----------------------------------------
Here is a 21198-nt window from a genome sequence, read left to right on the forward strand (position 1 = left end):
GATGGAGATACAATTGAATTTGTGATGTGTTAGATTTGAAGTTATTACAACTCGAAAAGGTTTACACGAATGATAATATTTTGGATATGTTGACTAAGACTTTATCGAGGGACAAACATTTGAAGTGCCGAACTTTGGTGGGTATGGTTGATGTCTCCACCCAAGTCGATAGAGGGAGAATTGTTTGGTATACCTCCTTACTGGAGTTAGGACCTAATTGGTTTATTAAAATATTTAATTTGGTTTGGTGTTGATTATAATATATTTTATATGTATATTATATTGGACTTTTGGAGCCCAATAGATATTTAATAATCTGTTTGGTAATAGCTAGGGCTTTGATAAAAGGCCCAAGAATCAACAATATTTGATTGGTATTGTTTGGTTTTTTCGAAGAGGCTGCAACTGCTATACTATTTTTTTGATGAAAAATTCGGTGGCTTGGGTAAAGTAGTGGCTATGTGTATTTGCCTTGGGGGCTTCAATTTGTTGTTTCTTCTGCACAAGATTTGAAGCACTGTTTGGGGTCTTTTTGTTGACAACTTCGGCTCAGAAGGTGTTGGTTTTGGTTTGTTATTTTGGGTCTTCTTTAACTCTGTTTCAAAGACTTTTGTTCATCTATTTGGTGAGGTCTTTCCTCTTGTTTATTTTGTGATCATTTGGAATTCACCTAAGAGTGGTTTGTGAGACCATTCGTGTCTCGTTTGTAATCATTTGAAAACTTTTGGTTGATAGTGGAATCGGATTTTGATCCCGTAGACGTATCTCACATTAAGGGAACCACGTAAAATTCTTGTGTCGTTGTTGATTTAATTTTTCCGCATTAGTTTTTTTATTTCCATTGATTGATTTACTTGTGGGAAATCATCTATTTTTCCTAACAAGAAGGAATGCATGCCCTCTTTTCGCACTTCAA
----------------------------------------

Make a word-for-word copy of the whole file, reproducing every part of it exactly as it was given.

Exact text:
Here is a 21198-nt window from a genome sequence, read left to right on the forward strand (position 1 = left end):
GATGGAGATACAATTGAATTTGTGATGTGTTAGATTTGAAGTTATTACAACTCGAAAAGGTTTACACGAATGATAATATTTTGGATATGTTGACTAAGACTTTATCGAGGGACAAACATTTGAAGTGCCGAACTTTGGTGGGTATGGTTGATGTCTCCACCCAAGTCGATAGAGGGAGAATTGTTTGGTATACCTCCTTACTGGAGTTAGGACCTAATTGGTTTATTAAAATATTTAATTTGGTTTGGTGTTGATTATAATATATTTTATATGTATATTATATTGGACTTTTGGAGCCCAATAGATATTTAATAATCTGTTTGGTAATAGCTAGGGCTTTGATAAAAGGCCCAAGAATCAACAATATTTGATTGGTATTGTTTGGTTTTTTCGAAGAGGCTGCAACTGCTATACTATTTTTTTGATGAAAAATTCGGTGGCTTGGGTAAAGTAGTGGCTATGTGTATTTGCCTTGGGGGCTTCAATTTGTTGTTTCTTCTGCACAAGATTTGAAGCACTGTTTGGGGTCTTTTTGTTGACAACTTCGGCTCAGAAGGTGTTGGTTTTGGTTTGTTATTTTGGGTCTTCTTTAACTCTGTTTCAAAGACTTTTGTTCATCTATTTGGTGAGGTCTTTCCTCTTGTTTATTTTGTGATCATTTGGAATTCACCTAAGAGTGGTTTGTGAGACCATTCGTGTCTCGTTTGTAATCATTTGAAAACTTTTGGTTGATAGTGGAATCGGATTTTGATCCCGTAGACGTATCTCACATTAAGGGAACCACGTAAAATTCTTGTGTCGTTGTTGATTTAATTTTTCCGCATTAGTTTTTTTATTTCCATTGATTGATTTACTTGTGGGAAATCATCTATTTTTCCTAACAAGAAGGAATGCATGCCCTCTTTTCGCACTTCAA